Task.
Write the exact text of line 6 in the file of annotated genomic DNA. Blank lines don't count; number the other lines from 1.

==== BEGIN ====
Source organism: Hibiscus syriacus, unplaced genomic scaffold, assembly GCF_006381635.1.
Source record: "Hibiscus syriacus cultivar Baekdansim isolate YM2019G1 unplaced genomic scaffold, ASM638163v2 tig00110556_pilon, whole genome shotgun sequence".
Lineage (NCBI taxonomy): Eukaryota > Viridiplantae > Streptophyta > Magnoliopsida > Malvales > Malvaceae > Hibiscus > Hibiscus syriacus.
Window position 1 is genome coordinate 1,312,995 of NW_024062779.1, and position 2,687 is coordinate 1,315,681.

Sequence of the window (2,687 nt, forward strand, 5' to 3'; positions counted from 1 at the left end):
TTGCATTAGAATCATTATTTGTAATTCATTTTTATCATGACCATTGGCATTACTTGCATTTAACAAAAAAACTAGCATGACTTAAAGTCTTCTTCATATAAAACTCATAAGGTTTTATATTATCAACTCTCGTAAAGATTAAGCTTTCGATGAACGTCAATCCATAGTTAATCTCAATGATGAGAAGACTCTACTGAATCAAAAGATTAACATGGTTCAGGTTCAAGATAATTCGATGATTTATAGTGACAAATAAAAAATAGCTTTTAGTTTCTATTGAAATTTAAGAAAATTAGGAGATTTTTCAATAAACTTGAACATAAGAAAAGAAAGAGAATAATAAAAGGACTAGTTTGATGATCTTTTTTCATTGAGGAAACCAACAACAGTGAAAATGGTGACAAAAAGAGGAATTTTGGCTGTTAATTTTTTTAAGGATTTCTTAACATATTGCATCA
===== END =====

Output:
TTGCATTAGAATCATTATTTGTAATTCATTTTTATCATGACCATTGGCATTACTTGCATTTAACAAAAAAACTAGCATGACTTAAAGTCTTCTTCATATAAAACTCATAAGGTTTTATATTATCAACTCTCGTAAAGATTAAGCTTTCGATGAACGTCAATCCATAGTTAATCTCAATGATGAGAAGACTCTACTGAATCAAAAGATTAACATGGTTCAGGTTCAAGATAATTCGATGATTTATAGTGACAAATAAAAAATAGCTTTTAGTTTCTATTGAAATTTAAGAAAATTAGGAGATTTTTCAATAAACTTGAACATAAGAAAAGAAAGAGAATAATAAAAGGACTAGTTTGATGATCTTTTTTCATTGAGGAAACCAACAACAGTGAAAATGGTGACAAAAAGAGGAATTTTGGCTGTTAATTTTTTTAAGGATTTCTTAACATATTGCATCA